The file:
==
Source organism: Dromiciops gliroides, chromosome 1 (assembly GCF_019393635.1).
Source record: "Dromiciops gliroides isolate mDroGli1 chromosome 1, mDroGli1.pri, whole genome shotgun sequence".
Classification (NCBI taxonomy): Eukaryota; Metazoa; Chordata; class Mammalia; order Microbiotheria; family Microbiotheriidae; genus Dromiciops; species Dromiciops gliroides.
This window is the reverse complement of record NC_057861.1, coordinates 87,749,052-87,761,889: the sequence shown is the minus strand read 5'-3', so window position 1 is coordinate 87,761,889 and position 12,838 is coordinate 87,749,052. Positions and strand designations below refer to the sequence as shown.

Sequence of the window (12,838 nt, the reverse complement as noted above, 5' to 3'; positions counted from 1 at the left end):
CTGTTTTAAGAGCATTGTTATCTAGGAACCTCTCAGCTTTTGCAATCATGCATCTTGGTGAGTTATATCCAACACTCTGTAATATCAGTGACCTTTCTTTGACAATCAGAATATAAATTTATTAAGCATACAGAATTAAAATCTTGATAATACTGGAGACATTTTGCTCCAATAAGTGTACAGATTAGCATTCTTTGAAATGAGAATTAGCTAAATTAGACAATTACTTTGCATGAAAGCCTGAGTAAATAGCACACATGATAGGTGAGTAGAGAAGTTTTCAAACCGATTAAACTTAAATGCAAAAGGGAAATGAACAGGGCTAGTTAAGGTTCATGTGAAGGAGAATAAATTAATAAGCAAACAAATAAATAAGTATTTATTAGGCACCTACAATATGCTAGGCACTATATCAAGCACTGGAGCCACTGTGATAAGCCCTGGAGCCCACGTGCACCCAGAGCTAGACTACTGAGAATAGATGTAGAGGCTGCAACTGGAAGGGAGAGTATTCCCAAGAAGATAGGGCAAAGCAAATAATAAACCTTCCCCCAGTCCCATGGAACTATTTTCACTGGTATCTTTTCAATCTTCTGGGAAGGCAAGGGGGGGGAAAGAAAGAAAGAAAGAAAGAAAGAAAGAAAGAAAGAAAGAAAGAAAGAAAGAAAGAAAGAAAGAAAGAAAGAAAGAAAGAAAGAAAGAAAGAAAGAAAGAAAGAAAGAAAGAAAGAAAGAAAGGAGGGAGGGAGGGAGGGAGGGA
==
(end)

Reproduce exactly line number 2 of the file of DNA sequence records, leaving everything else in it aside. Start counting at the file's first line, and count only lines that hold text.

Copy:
Source record: "Dromiciops gliroides isolate mDroGli1 chromosome 1, mDroGli1.pri, whole genome shotgun sequence".